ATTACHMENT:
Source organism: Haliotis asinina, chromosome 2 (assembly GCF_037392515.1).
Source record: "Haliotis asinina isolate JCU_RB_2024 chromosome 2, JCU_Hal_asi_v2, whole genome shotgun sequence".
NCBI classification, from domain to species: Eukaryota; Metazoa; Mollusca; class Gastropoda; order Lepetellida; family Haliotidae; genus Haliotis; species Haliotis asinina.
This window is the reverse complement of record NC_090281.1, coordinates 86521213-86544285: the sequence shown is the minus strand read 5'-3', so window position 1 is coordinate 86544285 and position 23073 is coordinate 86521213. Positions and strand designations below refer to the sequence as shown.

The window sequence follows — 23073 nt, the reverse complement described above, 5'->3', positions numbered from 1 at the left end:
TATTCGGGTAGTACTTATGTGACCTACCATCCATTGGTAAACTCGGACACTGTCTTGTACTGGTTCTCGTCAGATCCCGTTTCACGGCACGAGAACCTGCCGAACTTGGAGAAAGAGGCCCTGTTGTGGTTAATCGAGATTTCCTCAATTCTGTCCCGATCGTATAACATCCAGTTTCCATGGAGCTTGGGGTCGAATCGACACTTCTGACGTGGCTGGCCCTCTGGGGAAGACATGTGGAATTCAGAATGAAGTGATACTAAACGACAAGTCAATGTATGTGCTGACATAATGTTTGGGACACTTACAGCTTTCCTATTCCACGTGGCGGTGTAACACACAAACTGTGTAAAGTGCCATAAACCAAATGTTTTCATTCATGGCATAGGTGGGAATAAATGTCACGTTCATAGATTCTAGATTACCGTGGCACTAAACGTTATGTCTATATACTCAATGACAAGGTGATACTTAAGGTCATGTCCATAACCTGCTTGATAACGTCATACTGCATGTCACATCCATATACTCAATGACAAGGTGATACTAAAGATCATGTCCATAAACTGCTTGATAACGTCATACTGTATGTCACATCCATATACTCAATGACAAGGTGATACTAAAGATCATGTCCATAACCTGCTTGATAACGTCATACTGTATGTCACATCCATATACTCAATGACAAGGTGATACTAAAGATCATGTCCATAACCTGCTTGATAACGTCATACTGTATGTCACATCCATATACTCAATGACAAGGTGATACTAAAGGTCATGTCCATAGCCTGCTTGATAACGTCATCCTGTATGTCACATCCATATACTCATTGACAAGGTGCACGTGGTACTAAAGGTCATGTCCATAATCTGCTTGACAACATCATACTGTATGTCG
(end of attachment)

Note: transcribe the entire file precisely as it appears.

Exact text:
Source organism: Haliotis asinina, chromosome 2 (assembly GCF_037392515.1).
Source record: "Haliotis asinina isolate JCU_RB_2024 chromosome 2, JCU_Hal_asi_v2, whole genome shotgun sequence".
NCBI classification, from domain to species: Eukaryota; Metazoa; Mollusca; class Gastropoda; order Lepetellida; family Haliotidae; genus Haliotis; species Haliotis asinina.
This window is the reverse complement of record NC_090281.1, coordinates 86521213-86544285: the sequence shown is the minus strand read 5'-3', so window position 1 is coordinate 86544285 and position 23073 is coordinate 86521213. Positions and strand designations below refer to the sequence as shown.

The window sequence follows — 23073 nt, the reverse complement described above, 5'->3', positions numbered from 1 at the left end:
TATTCGGGTAGTACTTATGTGACCTACCATCCATTGGTAAACTCGGACACTGTCTTGTACTGGTTCTCGTCAGATCCCGTTTCACGGCACGAGAACCTGCCGAACTTGGAGAAAGAGGCCCTGTTGTGGTTAATCGAGATTTCCTCAATTCTGTCCCGATCGTATAACATCCAGTTTCCATGGAGCTTGGGGTCGAATCGACACTTCTGACGTGGCTGGCCCTCTGGGGAAGACATGTGGAATTCAGAATGAAGTGATACTAAACGACAAGTCAATGTATGTGCTGACATAATGTTTGGGACACTTACAGCTTTCCTATTCCACGTGGCGGTGTAACACACAAACTGTGTAAAGTGCCATAAACCAAATGTTTTCATTCATGGCATAGGTGGGAATAAATGTCACGTTCATAGATTCTAGATTACCGTGGCACTAAACGTTATGTCTATATACTCAATGACAAGGTGATACTTAAGGTCATGTCCATAACCTGCTTGATAACGTCATACTGCATGTCACATCCATATACTCAATGACAAGGTGATACTAAAGATCATGTCCATAAACTGCTTGATAACGTCATACTGTATGTCACATCCATATACTCAATGACAAGGTGATACTAAAGATCATGTCCATAACCTGCTTGATAACGTCATACTGTATGTCACATCCATATACTCAATGACAAGGTGATACTAAAGATCATGTCCATAACCTGCTTGATAACGTCATACTGTATGTCACATCCATATACTCAATGACAAGGTGATACTAAAGGTCATGTCCATAGCCTGCTTGATAACGTCATCCTGTATGTCACATCCATATACTCATTGACAAGGTGCACGTGGTACTAAAGGTCATGTCCATAATCTGCTTGACAACATCATACTGTATGTCG